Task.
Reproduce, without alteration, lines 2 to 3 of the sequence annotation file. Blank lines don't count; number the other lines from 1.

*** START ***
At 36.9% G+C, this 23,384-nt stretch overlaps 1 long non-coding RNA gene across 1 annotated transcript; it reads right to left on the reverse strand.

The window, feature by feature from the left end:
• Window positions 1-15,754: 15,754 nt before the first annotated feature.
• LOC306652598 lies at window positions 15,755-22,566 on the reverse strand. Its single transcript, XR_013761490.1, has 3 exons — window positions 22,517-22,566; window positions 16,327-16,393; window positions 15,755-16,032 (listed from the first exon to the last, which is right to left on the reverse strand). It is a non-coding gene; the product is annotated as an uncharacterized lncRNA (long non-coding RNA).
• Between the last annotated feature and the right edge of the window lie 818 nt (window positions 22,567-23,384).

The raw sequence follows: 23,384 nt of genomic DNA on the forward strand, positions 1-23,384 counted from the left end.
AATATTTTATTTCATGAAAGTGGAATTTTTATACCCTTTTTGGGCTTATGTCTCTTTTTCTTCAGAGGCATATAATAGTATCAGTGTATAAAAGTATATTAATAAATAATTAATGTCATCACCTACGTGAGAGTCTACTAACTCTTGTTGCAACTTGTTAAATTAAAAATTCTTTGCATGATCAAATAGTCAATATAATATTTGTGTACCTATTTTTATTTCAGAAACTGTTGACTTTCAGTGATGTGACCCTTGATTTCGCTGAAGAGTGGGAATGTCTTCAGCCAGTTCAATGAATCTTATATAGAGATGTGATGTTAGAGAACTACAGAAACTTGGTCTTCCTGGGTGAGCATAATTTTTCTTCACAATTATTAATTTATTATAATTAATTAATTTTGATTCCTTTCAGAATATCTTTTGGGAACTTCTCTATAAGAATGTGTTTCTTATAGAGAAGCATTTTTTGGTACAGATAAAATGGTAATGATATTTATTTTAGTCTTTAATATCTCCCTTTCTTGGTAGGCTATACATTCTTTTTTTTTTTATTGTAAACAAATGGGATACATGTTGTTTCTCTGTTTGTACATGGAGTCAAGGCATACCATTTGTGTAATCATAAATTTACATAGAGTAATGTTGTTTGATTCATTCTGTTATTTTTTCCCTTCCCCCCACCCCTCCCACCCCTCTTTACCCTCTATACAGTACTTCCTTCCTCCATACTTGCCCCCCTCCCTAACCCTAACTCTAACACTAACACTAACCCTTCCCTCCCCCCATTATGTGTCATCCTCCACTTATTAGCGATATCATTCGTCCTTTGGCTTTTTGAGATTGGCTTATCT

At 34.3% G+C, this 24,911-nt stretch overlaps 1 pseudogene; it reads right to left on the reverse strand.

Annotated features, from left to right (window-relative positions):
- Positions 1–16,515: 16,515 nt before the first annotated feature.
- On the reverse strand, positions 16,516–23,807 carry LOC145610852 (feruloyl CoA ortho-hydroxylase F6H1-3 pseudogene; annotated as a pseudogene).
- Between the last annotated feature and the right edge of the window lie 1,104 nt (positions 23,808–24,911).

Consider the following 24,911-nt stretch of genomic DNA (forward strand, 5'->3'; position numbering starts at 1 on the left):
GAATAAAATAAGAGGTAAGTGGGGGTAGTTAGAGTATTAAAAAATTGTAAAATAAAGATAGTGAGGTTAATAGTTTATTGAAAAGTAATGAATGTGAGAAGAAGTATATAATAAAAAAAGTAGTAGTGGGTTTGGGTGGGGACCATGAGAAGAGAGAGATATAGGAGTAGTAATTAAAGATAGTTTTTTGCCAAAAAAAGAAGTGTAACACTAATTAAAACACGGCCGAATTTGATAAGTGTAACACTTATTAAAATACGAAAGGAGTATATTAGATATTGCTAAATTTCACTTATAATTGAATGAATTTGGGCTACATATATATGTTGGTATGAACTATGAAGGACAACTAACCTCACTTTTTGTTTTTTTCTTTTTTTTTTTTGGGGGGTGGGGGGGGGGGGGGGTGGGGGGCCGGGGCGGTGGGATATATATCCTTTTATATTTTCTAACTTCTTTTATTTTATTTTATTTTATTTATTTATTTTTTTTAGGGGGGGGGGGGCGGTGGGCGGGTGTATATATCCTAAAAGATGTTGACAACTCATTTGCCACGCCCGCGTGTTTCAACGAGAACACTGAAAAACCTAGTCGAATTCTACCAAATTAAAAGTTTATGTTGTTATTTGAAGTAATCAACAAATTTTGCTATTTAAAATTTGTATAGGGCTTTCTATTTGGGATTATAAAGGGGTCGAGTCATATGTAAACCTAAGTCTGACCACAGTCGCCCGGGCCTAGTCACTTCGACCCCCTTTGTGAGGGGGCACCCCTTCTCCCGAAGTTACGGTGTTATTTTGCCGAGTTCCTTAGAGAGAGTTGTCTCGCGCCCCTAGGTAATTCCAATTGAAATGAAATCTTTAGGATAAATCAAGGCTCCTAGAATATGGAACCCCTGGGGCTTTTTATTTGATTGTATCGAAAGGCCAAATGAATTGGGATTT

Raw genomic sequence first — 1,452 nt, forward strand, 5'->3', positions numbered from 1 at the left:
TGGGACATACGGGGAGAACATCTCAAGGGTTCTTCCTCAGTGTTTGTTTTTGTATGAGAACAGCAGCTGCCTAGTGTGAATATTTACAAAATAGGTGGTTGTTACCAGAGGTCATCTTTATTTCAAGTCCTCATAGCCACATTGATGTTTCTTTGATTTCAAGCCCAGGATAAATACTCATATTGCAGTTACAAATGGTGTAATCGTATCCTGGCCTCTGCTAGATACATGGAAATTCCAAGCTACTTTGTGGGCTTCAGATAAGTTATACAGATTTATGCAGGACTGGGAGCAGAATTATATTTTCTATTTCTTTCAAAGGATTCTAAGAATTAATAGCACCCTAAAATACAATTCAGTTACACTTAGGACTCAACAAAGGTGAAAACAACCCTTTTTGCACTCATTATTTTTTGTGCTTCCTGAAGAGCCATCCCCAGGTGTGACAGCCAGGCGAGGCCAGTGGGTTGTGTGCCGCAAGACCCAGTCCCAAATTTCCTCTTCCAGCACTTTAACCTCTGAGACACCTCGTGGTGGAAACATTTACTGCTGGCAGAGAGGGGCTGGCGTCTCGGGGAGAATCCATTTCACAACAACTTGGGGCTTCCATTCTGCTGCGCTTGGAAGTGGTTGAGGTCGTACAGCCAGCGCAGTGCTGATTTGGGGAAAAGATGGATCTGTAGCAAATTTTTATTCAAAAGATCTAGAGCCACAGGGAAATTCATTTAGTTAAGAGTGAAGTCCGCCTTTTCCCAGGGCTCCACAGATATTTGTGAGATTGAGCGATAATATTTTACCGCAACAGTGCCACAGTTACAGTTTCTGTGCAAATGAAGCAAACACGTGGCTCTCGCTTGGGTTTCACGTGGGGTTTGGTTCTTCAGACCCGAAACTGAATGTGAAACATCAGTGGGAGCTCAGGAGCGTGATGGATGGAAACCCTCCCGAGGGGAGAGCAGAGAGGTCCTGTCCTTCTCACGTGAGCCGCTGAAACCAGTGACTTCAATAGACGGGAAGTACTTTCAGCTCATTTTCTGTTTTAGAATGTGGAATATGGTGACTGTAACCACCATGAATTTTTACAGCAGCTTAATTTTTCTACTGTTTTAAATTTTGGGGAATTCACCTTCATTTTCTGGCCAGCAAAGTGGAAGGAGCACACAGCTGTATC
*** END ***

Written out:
The window, feature by feature from the left end:
• Window positions 1-15,754: 15,754 nt before the first annotated feature.